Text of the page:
I agree with most of what you said, including the highlighted point, but I wanted to add this perspective:
We all generally know how the casts of reality shows work. There are very few balanced emotions, with the focus being on bringing dramatic situations into the fold. On Storage Wars, you have everyone save for the professional flipper (Dave) getting lost in this notion that things are worth money and these things have immutable values. You see them trolling through the stacks of stuff placing $100 values on anything from coffee tables to guitars, as if they're already sold. They "win" each episode by accumulating these appraisals as if they've already been promised the sale of these items. I've watched about a dozen episodes and in every one, at least one person "loses" multiple hundreds to thousands of dollars. I'm assuming most of this money is their personal investment, yet they seem undeterred by spending boatloads of money on a general loss. The time they invest in going to these events, buying, moving, storing, and bargaining the sale of items is outrageous, yet they continue.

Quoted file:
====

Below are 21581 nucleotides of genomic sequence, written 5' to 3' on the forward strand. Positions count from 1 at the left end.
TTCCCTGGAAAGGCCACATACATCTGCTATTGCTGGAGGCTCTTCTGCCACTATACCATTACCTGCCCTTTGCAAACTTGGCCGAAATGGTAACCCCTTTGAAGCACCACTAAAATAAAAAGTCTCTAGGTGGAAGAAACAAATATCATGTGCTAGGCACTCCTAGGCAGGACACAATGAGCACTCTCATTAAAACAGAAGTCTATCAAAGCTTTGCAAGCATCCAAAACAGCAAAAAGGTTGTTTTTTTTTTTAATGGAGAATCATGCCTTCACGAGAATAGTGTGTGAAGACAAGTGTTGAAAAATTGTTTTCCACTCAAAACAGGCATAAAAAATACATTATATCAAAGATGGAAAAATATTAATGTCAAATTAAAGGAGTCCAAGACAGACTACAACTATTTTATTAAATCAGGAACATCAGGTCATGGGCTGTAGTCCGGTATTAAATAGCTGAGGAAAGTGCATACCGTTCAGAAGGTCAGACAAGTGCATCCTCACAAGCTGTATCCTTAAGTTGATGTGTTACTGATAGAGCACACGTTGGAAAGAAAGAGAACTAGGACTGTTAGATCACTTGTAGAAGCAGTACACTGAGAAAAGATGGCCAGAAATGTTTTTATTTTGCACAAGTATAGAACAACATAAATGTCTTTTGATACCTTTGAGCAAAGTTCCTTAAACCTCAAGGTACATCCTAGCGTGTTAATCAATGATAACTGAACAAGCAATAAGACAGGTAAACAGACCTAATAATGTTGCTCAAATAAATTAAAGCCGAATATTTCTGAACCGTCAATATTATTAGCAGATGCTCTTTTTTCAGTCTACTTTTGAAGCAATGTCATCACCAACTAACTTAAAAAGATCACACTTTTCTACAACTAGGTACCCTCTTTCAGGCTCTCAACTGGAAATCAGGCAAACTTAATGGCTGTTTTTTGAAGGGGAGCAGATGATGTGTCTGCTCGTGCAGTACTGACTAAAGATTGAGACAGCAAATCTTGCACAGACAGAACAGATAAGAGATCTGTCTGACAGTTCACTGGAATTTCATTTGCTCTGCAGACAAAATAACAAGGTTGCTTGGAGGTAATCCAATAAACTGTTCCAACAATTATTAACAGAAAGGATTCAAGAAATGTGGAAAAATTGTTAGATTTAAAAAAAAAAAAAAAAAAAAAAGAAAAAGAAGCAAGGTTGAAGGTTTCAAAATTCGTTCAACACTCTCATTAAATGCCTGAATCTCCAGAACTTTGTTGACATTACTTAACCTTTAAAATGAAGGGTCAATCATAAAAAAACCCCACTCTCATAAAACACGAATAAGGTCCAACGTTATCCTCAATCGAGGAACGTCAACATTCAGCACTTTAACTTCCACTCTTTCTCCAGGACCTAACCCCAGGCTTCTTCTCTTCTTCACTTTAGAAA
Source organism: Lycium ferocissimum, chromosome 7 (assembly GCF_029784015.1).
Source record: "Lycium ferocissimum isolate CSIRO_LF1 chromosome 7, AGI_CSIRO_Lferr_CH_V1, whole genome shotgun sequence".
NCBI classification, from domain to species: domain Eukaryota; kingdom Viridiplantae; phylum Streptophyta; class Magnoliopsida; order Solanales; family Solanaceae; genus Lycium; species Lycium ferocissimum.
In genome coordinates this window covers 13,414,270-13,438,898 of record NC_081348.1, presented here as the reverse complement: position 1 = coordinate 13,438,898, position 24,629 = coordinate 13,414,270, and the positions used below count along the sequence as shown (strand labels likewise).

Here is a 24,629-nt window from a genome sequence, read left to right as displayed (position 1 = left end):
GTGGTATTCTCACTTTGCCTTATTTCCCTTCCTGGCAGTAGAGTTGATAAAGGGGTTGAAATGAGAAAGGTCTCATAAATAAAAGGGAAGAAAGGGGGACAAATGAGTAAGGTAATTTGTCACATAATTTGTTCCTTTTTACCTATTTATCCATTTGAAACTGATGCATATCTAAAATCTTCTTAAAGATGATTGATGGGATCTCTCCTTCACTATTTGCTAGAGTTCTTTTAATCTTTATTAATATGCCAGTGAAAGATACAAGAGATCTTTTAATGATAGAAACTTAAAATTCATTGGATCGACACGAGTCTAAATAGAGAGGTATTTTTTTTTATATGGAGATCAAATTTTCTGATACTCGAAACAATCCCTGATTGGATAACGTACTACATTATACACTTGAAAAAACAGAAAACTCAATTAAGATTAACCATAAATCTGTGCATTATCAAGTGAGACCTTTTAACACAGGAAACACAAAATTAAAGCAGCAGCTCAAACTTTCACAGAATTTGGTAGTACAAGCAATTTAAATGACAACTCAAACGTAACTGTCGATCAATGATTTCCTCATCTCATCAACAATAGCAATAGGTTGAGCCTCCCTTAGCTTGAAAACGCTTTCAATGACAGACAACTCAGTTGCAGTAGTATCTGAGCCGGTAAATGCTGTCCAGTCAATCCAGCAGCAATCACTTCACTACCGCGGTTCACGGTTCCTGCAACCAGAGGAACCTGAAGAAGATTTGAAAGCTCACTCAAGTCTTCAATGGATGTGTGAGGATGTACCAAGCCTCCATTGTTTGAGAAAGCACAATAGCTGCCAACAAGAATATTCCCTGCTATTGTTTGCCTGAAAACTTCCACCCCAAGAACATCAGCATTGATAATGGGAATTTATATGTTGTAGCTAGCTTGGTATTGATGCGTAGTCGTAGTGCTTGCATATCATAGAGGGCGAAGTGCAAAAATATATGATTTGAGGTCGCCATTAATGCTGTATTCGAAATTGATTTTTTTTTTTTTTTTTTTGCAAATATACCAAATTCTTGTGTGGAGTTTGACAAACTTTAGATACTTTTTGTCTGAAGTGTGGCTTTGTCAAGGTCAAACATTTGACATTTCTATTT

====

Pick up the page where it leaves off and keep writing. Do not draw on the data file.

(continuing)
If like one poster said, people are flocking to these sales and throwing ever increasing amounts at the storage units, there's an even lower barrier to entry for thrifting. You could buy a whole rack of items, possibly containing a gem, for far less than a single storage unit would go for. I think the growth of thrift store shopping, even without media hype, has come to a point where I have trouble going through a store on the weekend. If the traffic DOUBLED, would there be any fun left in the hunt?
They will plant stuff. Otherwise, finds are too unpredictable and low to sustain a show.